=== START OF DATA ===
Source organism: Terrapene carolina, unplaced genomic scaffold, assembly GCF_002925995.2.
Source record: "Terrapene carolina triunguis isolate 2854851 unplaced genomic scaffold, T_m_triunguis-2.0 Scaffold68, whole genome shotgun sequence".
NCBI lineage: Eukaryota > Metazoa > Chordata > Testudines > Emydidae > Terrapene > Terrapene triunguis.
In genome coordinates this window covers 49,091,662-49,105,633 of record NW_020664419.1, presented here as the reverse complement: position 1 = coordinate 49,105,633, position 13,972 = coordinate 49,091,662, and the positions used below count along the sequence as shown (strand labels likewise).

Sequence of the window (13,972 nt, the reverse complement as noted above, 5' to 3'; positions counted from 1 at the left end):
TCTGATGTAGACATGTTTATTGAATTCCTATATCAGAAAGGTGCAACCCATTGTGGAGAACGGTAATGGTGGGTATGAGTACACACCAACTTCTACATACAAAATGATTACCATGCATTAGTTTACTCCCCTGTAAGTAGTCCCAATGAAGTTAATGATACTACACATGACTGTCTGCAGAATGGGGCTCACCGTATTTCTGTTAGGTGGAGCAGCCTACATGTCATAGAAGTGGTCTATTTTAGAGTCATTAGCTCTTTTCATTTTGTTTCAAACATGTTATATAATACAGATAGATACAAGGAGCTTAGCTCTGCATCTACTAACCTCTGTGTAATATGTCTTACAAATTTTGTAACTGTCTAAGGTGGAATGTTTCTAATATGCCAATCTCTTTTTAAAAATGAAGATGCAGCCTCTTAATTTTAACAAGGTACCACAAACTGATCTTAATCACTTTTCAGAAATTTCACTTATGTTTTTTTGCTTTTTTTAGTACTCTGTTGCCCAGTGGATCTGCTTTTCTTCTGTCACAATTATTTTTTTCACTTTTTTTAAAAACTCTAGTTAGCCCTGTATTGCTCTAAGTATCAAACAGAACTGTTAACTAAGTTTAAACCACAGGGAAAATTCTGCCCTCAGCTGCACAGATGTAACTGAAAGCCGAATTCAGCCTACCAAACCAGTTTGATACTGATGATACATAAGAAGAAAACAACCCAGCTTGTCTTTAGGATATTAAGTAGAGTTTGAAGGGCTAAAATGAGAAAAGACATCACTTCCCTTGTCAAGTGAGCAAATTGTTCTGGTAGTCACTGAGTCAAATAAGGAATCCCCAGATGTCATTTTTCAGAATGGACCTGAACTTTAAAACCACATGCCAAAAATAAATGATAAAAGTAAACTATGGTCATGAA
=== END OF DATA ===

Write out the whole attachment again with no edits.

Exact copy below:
Source organism: Terrapene carolina, unplaced genomic scaffold, assembly GCF_002925995.2.
Source record: "Terrapene carolina triunguis isolate 2854851 unplaced genomic scaffold, T_m_triunguis-2.0 Scaffold68, whole genome shotgun sequence".
NCBI lineage: Eukaryota > Metazoa > Chordata > Testudines > Emydidae > Terrapene > Terrapene triunguis.
In genome coordinates this window covers 49,091,662-49,105,633 of record NW_020664419.1, presented here as the reverse complement: position 1 = coordinate 49,105,633, position 13,972 = coordinate 49,091,662, and the positions used below count along the sequence as shown (strand labels likewise).

Sequence of the window (13,972 nt, the reverse complement as noted above, 5' to 3'; positions counted from 1 at the left end):
TCTGATGTAGACATGTTTATTGAATTCCTATATCAGAAAGGTGCAACCCATTGTGGAGAACGGTAATGGTGGGTATGAGTACACACCAACTTCTACATACAAAATGATTACCATGCATTAGTTTACTCCCCTGTAAGTAGTCCCAATGAAGTTAATGATACTACACATGACTGTCTGCAGAATGGGGCTCACCGTATTTCTGTTAGGTGGAGCAGCCTACATGTCATAGAAGTGGTCTATTTTAGAGTCATTAGCTCTTTTCATTTTGTTTCAAACATGTTATATAATACAGATAGATACAAGGAGCTTAGCTCTGCATCTACTAACCTCTGTGTAATATGTCTTACAAATTTTGTAACTGTCTAAGGTGGAATGTTTCTAATATGCCAATCTCTTTTTAAAAATGAAGATGCAGCCTCTTAATTTTAACAAGGTACCACAAACTGATCTTAATCACTTTTCAGAAATTTCACTTATGTTTTTTTGCTTTTTTTAGTACTCTGTTGCCCAGTGGATCTGCTTTTCTTCTGTCACAATTATTTTTTTCACTTTTTTTAAAAACTCTAGTTAGCCCTGTATTGCTCTAAGTATCAAACAGAACTGTTAACTAAGTTTAAACCACAGGGAAAATTCTGCCCTCAGCTGCACAGATGTAACTGAAAGCCGAATTCAGCCTACCAAACCAGTTTGATACTGATGATACATAAGAAGAAAACAACCCAGCTTGTCTTTAGGATATTAAGTAGAGTTTGAAGGGCTAAAATGAGAAAAGACATCACTTCCCTTGTCAAGTGAGCAAATTGTTCTGGTAGTCACTGAGTCAAATAAGGAATCCCCAGATGTCATTTTTCAGAATGGACCTGAACTTTAAAACCACATGCCAAAAATAAATGATAAAAGTAAACTATGGTCATGAA